Smartphone 'orders' body to treat diabetes

BBC | Published: 10:05, Apr 29,2017 | Updated: 14:22, Apr 29,2017

 
 

Scientists have used a smartphone to control the activity of the living cells inside an animal.

The fusion of biology and technology was used to control blood sugar levels in mice with diabetes.

The idea, described in Science Translational Medicine, could be applied to a wide range of diseases and drug treatments.

And the Chinese researchers say the approach could pave the way for a ‘new era’ in medicine.

The first step was to turn normal cells into living factories.

They were genetically engineered to manufacture drugs that control blood sugar levels such as insulin - but only in response to light.

The technology is called optogenetics and these cells would kick into gear when exposed to specific wavelengths of red light.

Then comes the tech - a set of wirelessly powered LEDs and a smartphone app to control them.

Researchers at East China Normal University in Shanghai implanted the system into mice and were able to control diabetes with the tap of a touchscreen.

The team said the findings ‘could pave the way for a new era of personalised, digitalised and globalised precision medicine’.

The scientists needed to take tiny drops of blood to know how high the blood sugar levels were so they could calculate how much drug to release inside the animal.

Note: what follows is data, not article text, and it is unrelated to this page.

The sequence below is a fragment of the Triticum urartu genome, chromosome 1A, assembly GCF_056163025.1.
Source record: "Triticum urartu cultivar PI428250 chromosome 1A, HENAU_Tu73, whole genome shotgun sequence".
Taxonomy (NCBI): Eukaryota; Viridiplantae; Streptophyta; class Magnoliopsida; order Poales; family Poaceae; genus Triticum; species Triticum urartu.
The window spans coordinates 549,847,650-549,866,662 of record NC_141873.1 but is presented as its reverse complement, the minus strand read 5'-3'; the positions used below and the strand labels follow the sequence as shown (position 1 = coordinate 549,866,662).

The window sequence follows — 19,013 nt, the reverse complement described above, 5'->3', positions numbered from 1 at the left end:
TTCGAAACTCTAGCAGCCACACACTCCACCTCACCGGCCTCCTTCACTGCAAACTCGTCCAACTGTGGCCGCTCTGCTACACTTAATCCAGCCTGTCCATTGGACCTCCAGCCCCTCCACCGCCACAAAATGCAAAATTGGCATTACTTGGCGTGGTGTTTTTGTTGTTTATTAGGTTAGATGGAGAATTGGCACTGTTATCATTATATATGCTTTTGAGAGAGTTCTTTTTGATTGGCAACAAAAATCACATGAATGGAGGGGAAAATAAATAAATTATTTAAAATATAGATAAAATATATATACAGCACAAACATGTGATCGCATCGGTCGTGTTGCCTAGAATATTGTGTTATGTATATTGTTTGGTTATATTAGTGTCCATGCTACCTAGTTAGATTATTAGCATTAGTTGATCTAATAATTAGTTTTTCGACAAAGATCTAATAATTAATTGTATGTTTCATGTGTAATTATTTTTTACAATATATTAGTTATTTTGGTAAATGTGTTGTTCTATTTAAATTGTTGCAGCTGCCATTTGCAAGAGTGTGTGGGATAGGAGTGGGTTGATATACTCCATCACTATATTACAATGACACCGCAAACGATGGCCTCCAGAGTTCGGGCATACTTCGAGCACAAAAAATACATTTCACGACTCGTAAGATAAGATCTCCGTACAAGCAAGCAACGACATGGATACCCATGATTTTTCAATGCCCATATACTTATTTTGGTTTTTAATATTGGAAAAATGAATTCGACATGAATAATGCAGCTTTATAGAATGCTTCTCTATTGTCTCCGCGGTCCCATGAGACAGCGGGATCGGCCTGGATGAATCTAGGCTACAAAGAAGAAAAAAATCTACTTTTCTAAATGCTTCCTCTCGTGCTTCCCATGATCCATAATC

Their ultimate goal is a fully automated system that both detects sugar levels and then releases the right amount of therapeutic chemicals.

This idea is clearly at an early stage, but it is not limited to diabetes. Cells could be engineered to manufacture a wide range of drugs.

Professor Mark Gomelsky, a molecular biologist from the University of Wyoming, said the study was an ‘exciting accomplishment’.

He added: ‘How soon should we expect to see people on the street wearing fashionable LED wristbands that irradiate implanted cells engineered to produce genetically encoded drugs under the control of a smartphone?’

‘Not just yet, but the work provides us with an exciting glimpse into the future of smart cell-based therapeutics.’

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